Introducing Fare: E-Z Pass for the Metro
Libby Perold, Former User Experience Intern
In January, I moved to Paris for a semester abroad. I adored the art, the café filtres, and even the metro. One thing I didn’t love, however, was trying to make the train for morning classes. I always seemed to get stuck rummaging through my bag for my NaviGo pass as the Gare d’Austerlitz-bound train wooshed past below my feet.
When I started my UX internship at Viget, I needed a topic for my 10-week long solo project. My advisor, Samara, urged me to find a problem and ‘UX’ it. The options were endless: I could solve boredom while jogging, pretension in coffee shops, and even waiting at the DMV. But I remembered the countless last-minute searches for my train pass (inevitably at the height of rush hour) — be it my NaviGo, my Charlie Card, or my St. Louis MetroLink pass. Why wasn’t there a multi-city payment app for public transportation?
Well now there is. Meet Fare*, an app that solves the problem of the tiny-yet-cumbersome subway card — like E-Z Pass for trains and buses. (View a clickable prototype on InVision).
Fare is lightweight, and opts for simplicity above all else. It replaces subway cards, so users just add a credit card to their accounts and scan through the turnstile using Fare’s QR code. The app works city to city, so it’s the same experience, say, on the bus in Boston as it is on the train in Chicago.
Fare was not only a chance to work on my user research, sketching, and animation skills but it was also a valuable learning experience. Here are some lessons I learned along the way.
Creating an MVP
In the beginning, I was so excited to make Fare wonderful by introducing a ton of features. It could have rewards! It could have badges! I could pair it with bikeshares across the US...and Europe! Okay, I’m exaggerating, but early on I fell into a tempting UX trap: feature-based problem-solving.
For a variety of reasons — from Hick’s Law to “feature fatigue” — adding features to a product doesn’t necessarily improve it. With that in mind, I made my app simpler and more efficient to use than a metro card. Fare didn’t need to do everything; it just needed to do one thing incredibly well.
Looking back, I realized that I had originally wanted to add features because Fare felt boring without them. But a product can have personality in other ways that don’t overwhelm it. I just needed to harness the power of animations and illustrations to make my lightweight app feel more charismatic.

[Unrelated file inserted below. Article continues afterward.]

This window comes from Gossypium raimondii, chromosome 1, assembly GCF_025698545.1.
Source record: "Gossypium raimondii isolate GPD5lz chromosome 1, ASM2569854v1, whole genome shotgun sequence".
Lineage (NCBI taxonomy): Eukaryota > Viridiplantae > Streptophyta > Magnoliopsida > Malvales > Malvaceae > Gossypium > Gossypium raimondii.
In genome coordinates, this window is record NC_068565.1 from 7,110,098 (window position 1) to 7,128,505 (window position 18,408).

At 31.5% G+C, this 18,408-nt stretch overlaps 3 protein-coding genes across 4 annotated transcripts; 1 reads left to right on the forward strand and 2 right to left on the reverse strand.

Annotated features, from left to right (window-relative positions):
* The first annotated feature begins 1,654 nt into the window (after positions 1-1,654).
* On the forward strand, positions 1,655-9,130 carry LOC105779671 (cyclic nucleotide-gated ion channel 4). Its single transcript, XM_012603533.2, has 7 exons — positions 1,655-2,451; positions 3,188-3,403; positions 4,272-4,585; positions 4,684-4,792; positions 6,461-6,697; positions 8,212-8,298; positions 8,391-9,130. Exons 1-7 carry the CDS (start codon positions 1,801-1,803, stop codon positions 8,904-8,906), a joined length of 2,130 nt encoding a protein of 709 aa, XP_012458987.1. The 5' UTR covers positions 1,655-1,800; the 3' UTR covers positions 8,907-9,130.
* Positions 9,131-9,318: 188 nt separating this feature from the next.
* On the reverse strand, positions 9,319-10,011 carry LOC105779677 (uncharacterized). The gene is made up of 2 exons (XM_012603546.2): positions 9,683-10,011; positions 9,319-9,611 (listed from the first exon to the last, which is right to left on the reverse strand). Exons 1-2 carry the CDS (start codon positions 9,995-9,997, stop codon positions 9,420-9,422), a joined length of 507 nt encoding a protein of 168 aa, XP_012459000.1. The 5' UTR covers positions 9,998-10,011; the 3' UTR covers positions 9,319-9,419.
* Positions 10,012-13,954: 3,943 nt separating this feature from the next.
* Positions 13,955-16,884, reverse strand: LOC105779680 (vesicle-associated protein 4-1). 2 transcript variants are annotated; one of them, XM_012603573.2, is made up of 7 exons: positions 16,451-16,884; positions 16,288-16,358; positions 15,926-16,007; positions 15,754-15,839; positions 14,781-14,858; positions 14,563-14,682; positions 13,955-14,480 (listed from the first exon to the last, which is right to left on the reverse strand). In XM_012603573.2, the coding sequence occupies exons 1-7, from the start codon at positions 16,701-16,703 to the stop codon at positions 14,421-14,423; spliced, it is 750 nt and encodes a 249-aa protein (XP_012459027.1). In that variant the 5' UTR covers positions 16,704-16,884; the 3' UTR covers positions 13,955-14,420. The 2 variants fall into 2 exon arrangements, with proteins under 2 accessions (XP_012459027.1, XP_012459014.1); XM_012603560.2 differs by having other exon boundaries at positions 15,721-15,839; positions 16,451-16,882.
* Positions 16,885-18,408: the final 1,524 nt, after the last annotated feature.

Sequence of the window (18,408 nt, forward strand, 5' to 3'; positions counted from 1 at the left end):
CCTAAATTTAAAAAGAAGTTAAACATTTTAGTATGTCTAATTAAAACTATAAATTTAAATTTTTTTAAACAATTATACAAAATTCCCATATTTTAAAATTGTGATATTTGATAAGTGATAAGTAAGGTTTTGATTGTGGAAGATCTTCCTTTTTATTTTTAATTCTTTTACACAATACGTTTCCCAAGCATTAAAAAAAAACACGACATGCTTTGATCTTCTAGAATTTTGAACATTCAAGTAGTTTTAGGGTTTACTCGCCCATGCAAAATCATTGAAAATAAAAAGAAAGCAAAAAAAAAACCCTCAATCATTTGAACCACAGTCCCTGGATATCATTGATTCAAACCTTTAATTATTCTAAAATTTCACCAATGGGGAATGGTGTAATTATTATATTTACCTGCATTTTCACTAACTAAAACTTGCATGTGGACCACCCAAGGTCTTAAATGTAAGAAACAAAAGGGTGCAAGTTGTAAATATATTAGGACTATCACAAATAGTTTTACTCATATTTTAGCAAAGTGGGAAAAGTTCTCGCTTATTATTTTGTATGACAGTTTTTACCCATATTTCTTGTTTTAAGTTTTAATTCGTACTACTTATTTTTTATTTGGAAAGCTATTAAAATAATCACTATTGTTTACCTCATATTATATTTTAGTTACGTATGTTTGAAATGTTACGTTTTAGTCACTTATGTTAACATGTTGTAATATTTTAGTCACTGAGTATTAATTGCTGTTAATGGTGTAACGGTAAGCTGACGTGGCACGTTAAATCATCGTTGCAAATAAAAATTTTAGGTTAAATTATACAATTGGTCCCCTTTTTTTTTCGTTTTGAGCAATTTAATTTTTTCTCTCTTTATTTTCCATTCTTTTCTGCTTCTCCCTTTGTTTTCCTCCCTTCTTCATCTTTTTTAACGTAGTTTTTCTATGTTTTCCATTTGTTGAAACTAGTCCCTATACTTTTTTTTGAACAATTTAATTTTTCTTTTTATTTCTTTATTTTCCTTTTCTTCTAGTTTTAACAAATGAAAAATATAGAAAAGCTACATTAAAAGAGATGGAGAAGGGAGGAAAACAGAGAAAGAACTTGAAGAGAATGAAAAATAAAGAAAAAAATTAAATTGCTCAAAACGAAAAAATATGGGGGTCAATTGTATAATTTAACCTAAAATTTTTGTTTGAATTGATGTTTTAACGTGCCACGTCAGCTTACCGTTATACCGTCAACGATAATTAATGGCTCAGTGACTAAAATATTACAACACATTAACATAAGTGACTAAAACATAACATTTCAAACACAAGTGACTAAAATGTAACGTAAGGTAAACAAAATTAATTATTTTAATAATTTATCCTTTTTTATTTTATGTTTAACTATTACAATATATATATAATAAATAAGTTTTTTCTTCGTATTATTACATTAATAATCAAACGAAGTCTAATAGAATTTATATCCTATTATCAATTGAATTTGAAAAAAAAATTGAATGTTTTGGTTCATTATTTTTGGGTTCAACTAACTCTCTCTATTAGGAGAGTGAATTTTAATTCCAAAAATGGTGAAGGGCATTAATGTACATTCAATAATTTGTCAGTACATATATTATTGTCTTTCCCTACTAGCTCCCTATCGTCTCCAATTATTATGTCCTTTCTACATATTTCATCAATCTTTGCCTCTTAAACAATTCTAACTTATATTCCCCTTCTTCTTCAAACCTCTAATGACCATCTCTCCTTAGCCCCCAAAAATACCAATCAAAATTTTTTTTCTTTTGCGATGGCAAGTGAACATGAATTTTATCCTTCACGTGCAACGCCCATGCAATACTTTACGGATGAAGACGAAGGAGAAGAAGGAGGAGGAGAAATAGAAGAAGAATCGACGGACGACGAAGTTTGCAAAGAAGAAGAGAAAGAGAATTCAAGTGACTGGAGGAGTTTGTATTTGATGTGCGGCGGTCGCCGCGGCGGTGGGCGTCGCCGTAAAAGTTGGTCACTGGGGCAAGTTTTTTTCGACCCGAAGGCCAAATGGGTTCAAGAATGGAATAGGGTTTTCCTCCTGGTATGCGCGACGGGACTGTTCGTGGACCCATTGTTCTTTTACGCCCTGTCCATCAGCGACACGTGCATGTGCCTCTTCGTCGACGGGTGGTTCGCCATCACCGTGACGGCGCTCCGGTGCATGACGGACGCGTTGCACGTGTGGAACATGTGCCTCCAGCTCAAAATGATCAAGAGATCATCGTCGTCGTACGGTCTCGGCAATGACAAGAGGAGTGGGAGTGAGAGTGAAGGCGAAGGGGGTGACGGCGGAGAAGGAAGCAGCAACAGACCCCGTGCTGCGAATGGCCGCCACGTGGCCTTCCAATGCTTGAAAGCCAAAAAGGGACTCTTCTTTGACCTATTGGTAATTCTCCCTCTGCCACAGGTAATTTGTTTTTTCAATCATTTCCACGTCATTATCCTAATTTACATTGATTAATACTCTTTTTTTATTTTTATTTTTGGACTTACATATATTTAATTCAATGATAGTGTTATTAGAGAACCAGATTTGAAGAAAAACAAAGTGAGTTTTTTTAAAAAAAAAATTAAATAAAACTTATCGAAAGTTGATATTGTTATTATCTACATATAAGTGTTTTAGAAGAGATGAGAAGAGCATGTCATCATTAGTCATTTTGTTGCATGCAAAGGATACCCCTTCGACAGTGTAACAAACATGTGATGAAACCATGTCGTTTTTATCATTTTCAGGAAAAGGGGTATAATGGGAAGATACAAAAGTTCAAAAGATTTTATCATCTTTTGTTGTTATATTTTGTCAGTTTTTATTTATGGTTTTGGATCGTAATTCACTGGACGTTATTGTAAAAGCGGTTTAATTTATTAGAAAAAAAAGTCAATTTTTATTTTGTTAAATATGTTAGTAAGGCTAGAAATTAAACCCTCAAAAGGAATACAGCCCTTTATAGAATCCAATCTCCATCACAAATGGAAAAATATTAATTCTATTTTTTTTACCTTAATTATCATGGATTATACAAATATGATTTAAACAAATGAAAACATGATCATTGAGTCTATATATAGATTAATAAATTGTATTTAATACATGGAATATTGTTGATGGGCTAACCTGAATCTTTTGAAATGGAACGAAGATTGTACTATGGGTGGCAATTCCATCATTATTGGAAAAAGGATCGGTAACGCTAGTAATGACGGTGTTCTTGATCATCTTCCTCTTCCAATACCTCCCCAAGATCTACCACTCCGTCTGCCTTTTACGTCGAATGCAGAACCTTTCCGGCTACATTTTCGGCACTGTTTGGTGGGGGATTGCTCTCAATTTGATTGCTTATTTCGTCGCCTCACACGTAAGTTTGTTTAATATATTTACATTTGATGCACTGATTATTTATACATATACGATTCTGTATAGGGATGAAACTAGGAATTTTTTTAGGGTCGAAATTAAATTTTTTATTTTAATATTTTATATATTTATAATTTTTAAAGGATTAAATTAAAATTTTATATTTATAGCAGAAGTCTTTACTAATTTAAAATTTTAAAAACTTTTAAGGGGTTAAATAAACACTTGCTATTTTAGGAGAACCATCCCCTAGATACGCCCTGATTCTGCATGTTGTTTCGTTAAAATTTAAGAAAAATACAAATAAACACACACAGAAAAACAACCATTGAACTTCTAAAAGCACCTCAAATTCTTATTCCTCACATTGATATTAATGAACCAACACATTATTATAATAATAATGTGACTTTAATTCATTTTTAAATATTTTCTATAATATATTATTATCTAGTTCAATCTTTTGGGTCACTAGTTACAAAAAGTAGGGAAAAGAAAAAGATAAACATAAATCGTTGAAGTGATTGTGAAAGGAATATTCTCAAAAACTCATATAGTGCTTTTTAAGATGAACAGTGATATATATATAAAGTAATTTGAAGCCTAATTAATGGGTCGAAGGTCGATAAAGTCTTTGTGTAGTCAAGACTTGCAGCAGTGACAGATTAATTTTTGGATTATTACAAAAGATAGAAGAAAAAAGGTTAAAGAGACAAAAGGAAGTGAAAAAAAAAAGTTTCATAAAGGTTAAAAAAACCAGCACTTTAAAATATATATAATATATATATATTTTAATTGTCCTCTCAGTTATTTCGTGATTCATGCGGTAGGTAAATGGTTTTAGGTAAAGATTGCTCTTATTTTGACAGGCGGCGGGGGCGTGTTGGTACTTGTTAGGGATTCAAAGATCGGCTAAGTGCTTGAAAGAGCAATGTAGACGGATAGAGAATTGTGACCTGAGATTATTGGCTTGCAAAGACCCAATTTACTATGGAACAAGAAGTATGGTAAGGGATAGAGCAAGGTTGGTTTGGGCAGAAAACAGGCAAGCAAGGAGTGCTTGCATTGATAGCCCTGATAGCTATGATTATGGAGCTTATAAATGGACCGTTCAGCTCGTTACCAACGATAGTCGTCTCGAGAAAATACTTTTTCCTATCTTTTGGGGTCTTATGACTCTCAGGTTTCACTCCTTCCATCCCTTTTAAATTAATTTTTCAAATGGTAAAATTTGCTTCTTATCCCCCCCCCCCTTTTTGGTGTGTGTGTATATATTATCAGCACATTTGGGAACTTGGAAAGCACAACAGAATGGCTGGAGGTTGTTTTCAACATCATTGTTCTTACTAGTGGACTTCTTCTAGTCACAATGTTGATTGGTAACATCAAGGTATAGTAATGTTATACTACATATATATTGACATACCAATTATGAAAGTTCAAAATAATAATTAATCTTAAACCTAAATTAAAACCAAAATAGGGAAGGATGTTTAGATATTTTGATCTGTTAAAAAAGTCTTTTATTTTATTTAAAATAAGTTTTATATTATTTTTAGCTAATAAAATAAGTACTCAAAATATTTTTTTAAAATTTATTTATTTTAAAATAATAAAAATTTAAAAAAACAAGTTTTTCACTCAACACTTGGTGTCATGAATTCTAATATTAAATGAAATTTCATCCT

Seamlessly Onboarding Users
Onboarding is tricky, because products must ask a lot of their users before any sort of trust or relationship is established. Sometimes they also throw new information at users with little explanation. How could I avoid these pitfalls?
In user testing, Fare’s “auto-reload” feature came closest to the pain-points listed above. Users can choose to automatically reload their virtual cards when balances dip below $5. This is a great feature especially for commuters, because they don’t have to repeatedly add money; Fare does it for them. But while “auto-reload” exists on some payment apps, the term is not universally known or understood. In one screen, I needed to explain auto-reload — what it is, when it’ll happen — and prompt users to set their reload value.
Being deliberate about error handling within the “sign-up” and “add credit card” forms also helped create a smooth onboarding process. Although error handling isn’t glamorous, offering positive reinforcement when users succeed on forms and showing where they’ve gone wrong can be the difference between a painless task and a vexing one.
Designing for Growth
One of Fare’s core features is its ability to work across cities. Whether you’re a daily commuter or traveling to a brand new city, the app provides a fluid connection from one place to another. Though I set out to create an MVP, I always kept this fact in mind: if Fare were to grow in the future, how might that shape its current design? What can I build now that could scale later on?
In light of that, throughout the summer I asked myself the tough questions. How will the Fare brand carry over from city to city? And how does the physical infrastructure of, say, MTA vs.WMATA change Fare’s UI? How will information be displayed if I were to include cities from Accra to Zurich?
I’m not sure there’s a ‘right’ answer to these questions. Nevertheless, quirks and differences between cities should be addressed, and I’m glad I broached these hypotheticals. With constraints as part of my thought process, I found it easier to make design decisions and imagine where Fare could go.
All in all, creating this app challenged my UX thinking in new and stimulating ways. I learned a lot this summer, thanks to Viget and everyone who offered their support. If you want to check it out, find Fare here.
*A disclaimer: Learning about Fare has been shown to increase users’ frustration toward current, antiquated subway cards. Terms and conditions apply.